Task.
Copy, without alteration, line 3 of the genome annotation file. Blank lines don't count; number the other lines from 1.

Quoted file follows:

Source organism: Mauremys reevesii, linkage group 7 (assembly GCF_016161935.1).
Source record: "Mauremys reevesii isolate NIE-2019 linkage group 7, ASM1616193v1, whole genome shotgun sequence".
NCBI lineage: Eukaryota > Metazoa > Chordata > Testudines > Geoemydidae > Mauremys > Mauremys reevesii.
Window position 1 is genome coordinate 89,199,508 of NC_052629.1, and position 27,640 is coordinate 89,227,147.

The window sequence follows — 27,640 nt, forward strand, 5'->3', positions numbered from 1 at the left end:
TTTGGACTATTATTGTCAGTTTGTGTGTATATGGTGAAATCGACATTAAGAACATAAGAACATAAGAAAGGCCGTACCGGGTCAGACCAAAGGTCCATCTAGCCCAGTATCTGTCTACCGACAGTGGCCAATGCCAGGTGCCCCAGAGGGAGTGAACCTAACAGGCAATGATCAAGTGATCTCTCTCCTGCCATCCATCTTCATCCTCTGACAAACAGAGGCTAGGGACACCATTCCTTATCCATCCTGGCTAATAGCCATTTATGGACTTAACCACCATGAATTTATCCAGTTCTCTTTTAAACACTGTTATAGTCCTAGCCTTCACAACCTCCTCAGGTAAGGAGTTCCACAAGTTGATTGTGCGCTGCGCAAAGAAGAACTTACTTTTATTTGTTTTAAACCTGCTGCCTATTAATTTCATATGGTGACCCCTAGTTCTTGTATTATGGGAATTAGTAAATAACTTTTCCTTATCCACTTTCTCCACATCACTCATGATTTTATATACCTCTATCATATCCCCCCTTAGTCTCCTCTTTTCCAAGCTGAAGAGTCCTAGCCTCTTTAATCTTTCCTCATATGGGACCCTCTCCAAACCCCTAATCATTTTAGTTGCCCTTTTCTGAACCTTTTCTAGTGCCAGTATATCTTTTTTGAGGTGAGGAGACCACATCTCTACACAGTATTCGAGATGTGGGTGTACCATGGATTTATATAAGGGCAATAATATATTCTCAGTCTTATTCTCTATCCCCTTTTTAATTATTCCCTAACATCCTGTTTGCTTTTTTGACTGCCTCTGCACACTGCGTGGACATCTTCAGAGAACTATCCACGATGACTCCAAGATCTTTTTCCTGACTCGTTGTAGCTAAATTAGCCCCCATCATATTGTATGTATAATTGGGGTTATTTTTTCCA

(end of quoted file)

NCBI lineage: Eukaryota > Metazoa > Chordata > Testudines > Geoemydidae > Mauremys > Mauremys reevesii.